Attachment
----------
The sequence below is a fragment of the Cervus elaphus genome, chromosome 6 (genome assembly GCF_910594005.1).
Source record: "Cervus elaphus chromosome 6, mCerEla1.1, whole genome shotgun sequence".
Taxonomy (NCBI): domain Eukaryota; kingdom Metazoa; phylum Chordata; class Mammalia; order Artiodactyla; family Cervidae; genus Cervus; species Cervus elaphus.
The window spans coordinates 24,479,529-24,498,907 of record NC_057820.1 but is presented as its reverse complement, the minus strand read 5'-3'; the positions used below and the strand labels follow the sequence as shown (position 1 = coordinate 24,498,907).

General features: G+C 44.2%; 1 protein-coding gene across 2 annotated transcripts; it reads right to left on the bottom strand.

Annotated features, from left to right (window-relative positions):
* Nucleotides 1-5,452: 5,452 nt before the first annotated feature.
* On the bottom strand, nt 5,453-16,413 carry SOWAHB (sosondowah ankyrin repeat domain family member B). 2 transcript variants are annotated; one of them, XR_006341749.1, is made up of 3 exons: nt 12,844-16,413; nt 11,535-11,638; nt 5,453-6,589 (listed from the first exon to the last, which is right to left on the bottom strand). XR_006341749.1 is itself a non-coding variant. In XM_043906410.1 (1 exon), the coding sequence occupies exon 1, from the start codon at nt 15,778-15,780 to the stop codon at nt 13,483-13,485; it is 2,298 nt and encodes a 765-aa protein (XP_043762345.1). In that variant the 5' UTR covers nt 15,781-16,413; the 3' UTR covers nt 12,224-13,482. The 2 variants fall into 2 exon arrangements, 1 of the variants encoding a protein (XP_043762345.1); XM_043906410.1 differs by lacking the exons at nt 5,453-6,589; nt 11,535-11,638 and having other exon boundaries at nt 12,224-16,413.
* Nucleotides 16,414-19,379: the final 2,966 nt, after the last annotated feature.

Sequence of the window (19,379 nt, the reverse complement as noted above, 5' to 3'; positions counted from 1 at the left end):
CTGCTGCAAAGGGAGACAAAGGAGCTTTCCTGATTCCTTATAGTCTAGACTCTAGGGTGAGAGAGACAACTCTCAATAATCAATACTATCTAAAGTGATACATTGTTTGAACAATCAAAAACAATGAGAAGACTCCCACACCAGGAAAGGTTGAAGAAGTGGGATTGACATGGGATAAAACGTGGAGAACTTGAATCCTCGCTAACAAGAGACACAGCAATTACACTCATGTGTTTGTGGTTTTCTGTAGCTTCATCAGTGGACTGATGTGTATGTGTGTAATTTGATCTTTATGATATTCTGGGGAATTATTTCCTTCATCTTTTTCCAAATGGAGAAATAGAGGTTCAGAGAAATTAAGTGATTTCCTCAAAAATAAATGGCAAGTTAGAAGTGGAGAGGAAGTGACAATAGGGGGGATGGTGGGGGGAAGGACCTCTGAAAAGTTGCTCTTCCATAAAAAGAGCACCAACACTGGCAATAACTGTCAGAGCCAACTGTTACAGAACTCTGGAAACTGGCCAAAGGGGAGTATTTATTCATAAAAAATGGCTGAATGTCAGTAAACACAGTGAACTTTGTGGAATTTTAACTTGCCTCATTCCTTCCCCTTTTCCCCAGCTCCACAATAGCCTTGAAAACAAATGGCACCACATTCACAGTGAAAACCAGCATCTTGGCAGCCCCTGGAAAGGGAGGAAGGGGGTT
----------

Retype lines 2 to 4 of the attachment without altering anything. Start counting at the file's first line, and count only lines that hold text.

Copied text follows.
Source record: "Cervus elaphus chromosome 6, mCerEla1.1, whole genome shotgun sequence".
Taxonomy (NCBI): domain Eukaryota; kingdom Metazoa; phylum Chordata; class Mammalia; order Artiodactyla; family Cervidae; genus Cervus; species Cervus elaphus.
The window spans coordinates 24,479,529-24,498,907 of record NC_057820.1 but is presented as its reverse complement, the minus strand read 5'-3'; the positions used below and the strand labels follow the sequence as shown (position 1 = coordinate 24,498,907).